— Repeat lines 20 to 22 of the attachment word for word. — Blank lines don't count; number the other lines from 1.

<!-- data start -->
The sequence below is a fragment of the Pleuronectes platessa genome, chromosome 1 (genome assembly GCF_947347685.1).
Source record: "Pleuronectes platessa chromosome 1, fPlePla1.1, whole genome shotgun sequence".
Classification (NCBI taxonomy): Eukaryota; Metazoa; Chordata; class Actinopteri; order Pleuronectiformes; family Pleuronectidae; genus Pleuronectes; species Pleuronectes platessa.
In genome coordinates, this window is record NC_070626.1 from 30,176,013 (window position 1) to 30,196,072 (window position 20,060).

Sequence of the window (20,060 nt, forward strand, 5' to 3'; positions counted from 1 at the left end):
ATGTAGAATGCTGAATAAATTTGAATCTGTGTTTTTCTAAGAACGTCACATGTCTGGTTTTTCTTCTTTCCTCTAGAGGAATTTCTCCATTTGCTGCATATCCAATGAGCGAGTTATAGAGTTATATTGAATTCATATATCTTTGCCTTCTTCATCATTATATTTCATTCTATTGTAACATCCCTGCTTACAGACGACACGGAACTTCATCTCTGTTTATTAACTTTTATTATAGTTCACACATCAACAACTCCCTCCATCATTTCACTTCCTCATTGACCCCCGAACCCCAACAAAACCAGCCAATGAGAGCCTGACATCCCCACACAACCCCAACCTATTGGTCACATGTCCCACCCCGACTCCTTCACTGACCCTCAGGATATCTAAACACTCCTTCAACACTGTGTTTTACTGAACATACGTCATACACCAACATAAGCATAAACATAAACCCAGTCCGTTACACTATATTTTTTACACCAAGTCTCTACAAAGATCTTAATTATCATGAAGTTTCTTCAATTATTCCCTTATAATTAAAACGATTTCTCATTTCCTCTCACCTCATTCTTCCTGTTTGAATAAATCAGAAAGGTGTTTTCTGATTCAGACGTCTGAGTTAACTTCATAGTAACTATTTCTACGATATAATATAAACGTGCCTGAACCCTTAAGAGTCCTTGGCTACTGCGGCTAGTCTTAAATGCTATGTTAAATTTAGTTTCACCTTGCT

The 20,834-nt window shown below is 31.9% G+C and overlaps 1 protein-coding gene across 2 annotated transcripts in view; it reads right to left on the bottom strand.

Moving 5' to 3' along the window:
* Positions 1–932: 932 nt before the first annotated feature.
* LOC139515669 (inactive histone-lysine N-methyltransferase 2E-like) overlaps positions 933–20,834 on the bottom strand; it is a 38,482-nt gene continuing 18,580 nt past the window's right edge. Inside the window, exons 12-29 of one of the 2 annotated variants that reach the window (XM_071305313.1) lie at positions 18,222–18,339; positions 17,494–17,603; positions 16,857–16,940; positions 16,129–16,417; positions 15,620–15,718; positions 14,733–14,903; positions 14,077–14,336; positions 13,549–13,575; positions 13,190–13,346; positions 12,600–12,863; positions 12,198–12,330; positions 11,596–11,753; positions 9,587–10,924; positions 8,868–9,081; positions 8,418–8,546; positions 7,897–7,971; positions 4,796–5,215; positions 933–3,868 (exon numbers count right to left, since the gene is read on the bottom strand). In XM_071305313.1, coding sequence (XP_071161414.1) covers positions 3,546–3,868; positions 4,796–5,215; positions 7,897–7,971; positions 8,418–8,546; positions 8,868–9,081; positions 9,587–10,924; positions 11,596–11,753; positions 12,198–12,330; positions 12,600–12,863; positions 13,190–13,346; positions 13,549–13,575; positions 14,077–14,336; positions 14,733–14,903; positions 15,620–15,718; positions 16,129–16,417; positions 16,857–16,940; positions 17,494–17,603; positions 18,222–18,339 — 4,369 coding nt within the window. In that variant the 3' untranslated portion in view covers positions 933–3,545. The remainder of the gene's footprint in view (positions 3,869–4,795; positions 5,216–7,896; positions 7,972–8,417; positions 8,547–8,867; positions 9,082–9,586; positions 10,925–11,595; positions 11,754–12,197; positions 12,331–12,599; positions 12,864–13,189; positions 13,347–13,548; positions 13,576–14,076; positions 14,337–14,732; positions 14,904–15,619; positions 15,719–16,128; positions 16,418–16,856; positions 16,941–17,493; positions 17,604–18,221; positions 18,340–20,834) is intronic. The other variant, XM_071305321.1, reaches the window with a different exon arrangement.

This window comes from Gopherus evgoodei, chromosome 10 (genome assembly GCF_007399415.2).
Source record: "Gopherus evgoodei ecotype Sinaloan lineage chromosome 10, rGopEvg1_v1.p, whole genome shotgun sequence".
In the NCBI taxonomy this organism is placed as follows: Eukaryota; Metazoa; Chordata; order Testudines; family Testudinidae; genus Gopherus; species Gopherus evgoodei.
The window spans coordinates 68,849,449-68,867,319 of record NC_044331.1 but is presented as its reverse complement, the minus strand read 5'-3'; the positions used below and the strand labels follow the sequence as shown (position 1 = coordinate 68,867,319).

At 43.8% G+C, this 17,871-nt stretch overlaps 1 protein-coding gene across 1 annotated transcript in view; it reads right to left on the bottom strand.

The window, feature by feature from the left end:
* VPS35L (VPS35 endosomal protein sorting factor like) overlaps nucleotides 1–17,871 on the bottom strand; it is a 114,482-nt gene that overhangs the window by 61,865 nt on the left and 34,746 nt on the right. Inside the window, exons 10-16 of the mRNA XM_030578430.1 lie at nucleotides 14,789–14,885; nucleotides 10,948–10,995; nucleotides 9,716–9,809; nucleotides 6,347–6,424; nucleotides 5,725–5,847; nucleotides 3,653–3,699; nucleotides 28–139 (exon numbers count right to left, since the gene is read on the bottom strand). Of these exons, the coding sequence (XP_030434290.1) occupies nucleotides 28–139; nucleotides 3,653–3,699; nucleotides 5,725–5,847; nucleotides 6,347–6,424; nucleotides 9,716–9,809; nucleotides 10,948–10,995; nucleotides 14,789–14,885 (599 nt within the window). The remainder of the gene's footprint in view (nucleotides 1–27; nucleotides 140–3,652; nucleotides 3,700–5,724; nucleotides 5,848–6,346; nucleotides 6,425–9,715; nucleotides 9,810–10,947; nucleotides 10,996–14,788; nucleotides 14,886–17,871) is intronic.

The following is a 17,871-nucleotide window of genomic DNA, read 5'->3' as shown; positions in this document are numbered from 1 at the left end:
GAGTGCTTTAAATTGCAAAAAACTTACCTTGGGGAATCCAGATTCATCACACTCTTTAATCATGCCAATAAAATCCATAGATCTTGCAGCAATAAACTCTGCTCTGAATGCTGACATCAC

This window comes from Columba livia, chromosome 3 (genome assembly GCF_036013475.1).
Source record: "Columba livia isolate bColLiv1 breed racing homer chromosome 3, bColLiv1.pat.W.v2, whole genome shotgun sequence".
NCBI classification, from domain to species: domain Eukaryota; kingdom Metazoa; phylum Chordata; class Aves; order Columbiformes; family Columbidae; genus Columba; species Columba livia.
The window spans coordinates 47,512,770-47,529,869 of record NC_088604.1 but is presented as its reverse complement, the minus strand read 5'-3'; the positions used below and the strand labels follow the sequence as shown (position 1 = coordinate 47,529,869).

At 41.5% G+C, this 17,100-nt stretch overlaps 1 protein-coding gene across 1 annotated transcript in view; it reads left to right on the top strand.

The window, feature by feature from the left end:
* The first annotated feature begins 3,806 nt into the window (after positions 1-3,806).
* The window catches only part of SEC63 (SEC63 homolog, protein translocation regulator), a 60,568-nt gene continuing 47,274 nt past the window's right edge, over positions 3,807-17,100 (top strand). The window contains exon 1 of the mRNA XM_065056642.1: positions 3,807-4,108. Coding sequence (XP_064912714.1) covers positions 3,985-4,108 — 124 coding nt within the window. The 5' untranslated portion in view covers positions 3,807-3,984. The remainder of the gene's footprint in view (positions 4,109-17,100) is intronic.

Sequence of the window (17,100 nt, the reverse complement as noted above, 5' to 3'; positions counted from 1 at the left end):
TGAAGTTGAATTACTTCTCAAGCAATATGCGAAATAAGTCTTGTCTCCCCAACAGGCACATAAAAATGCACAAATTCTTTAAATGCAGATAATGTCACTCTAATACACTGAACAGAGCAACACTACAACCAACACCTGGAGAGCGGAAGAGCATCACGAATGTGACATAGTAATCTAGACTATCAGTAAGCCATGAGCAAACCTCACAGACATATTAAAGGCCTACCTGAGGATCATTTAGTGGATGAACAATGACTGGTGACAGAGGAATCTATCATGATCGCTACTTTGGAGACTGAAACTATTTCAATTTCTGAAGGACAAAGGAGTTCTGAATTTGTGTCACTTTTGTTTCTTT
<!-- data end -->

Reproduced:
This window comes from Columba livia, chromosome 3 (genome assembly GCF_036013475.1).
Source record: "Columba livia isolate bColLiv1 breed racing homer chromosome 3, bColLiv1.pat.W.v2, whole genome shotgun sequence".
NCBI classification, from domain to species: domain Eukaryota; kingdom Metazoa; phylum Chordata; class Aves; order Columbiformes; family Columbidae; genus Columba; species Columba livia.